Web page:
Green and local and saving money : a personal testimonial

Green and local and saving money : a personal testimonial

(Posted by Jenny on behalf of TJ)

Sometimes being green and acting green and local are not about spending money, sometimes it’s about saving money – like using cheaper cuts of meat and seasonal veg in a slowcooker that uses much less energy than conventional cooking. I do personally think that if you can spare the extra cash to buy a fair trade, freedom food, or just generally more ethical food you should try to – often where we spend our money is taken more notice of than anything else we do, including protesting and voting. Big Business has a lot of influence and when it comes to Big Business you vote with your wallet.

Sometimes though, lack of money leads to being green, and you can still make choices about how you spend the money you do have. Two years ago at the height of the crash in 2008 my husband found himself out of work and we found ourselves with a mortgage and entirely reliant on benefits. We had £30 a fortnight to feed ourselves. It was not easy – but we managed and we were relatively green in doing so.

We would walk to the local market and buy veg that was in season – if we were lucky there was fruit slightly past its best going cheap and we’d have fruit then, but not all the time. Often, though not local, the food had been grown in this country and not required extra energy to produce – as it was in season and so the ‘carbon footprint’ was lower. We also bought the food that would otherwise have been on its way to landfill – past its sell-by date, but still edible – and scoured the reduced fridges in supermarkets for meat and cheese to supplement our lentils and beans from a weigh store – meaning much less packaging. We would buy flour, rice and porridge oats from the weigh store too, reducing the amount of packaging even further. Most of the things we did we did through lack of money – and I am glad that we do not still live like this now, but it is a lesson living in that way, and we managed for a little over a year.  I’m much more aware of how I spend money now, and what I’m spending it on. If anything I pay a little more for some food than I did before – but if I can’t afford the extra on fairtrade coffee – I do not buy it until I can. If I cannot afford the free range chicken I wait and save a little – it took a crisis for me to see things in this way and it’s not something I would expect everyone to rush out and do – but it is another piece of the puzzle and something someone else is doing. Everyone can play their part in small ways, it’s how it starts, even if you are starting by separating the paper from the plastic you are a part of the change we need to be.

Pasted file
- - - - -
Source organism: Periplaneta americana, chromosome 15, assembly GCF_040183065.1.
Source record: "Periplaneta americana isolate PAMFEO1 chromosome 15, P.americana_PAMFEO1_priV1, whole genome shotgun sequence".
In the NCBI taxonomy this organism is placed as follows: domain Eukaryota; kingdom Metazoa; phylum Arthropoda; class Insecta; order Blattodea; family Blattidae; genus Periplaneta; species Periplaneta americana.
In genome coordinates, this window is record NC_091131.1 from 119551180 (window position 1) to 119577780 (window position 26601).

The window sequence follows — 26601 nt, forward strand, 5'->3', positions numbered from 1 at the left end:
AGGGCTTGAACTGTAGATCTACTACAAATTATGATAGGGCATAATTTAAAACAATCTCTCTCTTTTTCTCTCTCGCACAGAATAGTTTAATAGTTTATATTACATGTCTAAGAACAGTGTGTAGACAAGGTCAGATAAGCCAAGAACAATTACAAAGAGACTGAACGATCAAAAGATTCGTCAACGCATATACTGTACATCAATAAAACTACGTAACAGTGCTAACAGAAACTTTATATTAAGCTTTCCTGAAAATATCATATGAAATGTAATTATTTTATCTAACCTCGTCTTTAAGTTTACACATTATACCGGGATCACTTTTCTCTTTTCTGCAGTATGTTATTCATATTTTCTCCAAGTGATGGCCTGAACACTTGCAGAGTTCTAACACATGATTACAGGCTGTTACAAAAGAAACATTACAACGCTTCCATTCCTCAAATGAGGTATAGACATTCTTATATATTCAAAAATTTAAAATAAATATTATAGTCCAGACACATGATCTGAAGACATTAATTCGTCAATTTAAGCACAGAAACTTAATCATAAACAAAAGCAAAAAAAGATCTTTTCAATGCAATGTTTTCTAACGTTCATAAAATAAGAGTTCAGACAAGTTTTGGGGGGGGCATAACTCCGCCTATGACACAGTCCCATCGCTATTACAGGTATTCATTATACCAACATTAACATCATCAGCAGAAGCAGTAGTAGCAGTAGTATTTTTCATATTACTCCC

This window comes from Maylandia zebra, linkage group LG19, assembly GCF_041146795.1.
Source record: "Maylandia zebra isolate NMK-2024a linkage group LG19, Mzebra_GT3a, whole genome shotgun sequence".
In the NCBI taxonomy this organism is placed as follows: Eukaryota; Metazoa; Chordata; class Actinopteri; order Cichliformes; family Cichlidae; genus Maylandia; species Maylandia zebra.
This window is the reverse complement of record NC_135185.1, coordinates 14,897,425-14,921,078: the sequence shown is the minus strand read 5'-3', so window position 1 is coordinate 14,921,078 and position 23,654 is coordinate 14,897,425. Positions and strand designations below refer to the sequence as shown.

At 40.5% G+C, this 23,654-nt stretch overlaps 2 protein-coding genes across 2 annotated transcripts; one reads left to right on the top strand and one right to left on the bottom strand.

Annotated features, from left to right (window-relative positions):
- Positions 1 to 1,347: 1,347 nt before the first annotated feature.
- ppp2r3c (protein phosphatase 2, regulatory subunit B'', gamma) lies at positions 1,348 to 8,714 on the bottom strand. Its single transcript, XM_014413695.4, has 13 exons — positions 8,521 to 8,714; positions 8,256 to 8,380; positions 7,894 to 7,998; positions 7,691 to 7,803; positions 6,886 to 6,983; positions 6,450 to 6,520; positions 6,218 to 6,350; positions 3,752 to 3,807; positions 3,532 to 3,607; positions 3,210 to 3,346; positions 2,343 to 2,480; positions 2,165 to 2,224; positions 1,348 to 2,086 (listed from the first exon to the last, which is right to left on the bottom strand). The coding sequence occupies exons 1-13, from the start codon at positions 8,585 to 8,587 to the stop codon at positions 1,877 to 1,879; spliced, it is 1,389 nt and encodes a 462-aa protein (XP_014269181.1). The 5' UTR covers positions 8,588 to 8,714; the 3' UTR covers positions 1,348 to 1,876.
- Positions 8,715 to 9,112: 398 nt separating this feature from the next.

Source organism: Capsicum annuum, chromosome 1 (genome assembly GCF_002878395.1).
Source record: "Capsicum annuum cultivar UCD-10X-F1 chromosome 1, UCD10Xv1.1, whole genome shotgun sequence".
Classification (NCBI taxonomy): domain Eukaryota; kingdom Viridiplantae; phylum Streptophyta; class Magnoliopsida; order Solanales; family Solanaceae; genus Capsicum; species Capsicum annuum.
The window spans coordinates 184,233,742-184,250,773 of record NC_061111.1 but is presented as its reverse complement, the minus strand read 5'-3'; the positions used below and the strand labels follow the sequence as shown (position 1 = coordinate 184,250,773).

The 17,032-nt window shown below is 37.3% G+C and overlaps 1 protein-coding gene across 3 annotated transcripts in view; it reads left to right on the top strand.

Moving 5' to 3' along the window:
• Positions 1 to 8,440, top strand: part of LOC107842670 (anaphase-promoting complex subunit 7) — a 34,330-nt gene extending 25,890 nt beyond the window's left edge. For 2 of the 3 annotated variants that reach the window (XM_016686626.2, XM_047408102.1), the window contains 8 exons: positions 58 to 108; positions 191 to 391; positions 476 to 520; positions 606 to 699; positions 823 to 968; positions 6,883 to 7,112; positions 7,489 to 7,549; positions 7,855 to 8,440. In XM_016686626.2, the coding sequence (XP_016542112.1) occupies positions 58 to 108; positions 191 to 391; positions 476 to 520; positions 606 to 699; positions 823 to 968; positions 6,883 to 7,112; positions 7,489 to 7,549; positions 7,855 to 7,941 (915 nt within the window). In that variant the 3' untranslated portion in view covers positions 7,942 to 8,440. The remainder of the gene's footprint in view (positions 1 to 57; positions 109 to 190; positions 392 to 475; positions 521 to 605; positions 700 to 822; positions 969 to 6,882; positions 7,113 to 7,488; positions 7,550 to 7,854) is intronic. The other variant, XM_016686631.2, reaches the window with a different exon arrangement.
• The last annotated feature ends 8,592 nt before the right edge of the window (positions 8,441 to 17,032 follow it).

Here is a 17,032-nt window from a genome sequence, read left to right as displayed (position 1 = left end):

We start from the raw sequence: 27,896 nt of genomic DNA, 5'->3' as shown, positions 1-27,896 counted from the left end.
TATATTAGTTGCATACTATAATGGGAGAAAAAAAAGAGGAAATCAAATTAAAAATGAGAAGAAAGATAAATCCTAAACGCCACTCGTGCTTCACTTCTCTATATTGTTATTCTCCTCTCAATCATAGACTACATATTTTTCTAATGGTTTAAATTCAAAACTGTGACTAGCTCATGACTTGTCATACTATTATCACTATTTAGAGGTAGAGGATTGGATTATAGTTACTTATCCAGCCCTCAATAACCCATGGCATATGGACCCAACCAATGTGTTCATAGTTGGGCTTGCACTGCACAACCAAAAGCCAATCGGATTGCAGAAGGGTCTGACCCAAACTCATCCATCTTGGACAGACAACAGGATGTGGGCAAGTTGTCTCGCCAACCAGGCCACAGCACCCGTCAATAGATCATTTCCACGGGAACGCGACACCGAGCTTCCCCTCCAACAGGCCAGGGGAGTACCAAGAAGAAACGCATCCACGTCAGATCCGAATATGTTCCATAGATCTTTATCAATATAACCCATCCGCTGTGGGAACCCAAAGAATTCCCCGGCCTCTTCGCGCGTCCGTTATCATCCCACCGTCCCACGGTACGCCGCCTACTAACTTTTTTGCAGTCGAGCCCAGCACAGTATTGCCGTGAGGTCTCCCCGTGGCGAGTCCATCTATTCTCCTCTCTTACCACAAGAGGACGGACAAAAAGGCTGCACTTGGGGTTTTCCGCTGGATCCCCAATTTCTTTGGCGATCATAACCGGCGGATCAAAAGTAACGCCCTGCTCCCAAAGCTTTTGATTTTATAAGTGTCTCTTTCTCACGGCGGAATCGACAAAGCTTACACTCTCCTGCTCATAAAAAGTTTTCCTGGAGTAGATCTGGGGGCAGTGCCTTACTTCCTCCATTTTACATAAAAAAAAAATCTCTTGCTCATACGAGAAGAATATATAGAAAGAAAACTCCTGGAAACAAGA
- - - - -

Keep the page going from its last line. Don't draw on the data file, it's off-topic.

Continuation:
TJ       Jan 2011

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